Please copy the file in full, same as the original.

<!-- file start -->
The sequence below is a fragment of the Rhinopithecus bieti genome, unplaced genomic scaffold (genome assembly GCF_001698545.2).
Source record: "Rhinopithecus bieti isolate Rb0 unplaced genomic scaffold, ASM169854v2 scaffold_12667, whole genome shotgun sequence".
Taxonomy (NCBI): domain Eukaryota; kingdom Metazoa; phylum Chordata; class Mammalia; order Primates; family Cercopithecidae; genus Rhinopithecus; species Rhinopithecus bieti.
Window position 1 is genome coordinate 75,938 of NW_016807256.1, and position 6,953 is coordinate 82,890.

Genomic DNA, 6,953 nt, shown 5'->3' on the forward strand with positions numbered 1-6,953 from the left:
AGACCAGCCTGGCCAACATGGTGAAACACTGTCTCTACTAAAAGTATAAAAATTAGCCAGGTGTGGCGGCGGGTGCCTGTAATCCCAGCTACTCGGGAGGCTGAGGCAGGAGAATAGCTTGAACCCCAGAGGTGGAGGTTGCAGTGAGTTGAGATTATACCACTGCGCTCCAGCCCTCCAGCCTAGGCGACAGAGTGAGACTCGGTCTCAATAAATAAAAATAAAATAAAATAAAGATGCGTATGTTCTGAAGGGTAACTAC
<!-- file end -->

The sequence below is a fragment of the Rhinopithecus bieti genome, unplaced genomic scaffold (genome assembly GCF_001698545.2).
Source record: "Rhinopithecus bieti isolate Rb0 unplaced genomic scaffold, ASM169854v2 scaffold_12667, whole genome shotgun sequence".
Taxonomy (NCBI): domain Eukaryota; kingdom Metazoa; phylum Chordata; class Mammalia; order Primates; family Cercopithecidae; genus Rhinopithecus; species Rhinopithecus bieti.
Window position 1 is genome coordinate 75,938 of NW_016807256.1, and position 6,953 is coordinate 82,890.

Genomic DNA, 6,953 nt, shown 5'->3' on the forward strand with positions numbered 1-6,953 from the left:
AGACCAGCCTGGCCAACATGGTGAAACACTGTCTCTACTAAAAGTATAAAAATTAGCCAGGTGTGGCGGCGGGTGCCTGTAATCCCAGCTACTCGGGAGGCTGAGGCAGGAGAATAGCTTGAACCCCAGAGGTGGAGGTTGCAGTGAGTTGAGATTATACCACTGCGCTCCAGCCCTCCAGCCTAGGCGACAGAGTGAGACTCGGTCTCAATAAATAAAAATAAAATAAAATAAAGATGCGTATGTTCTGAAGGGTAACTAC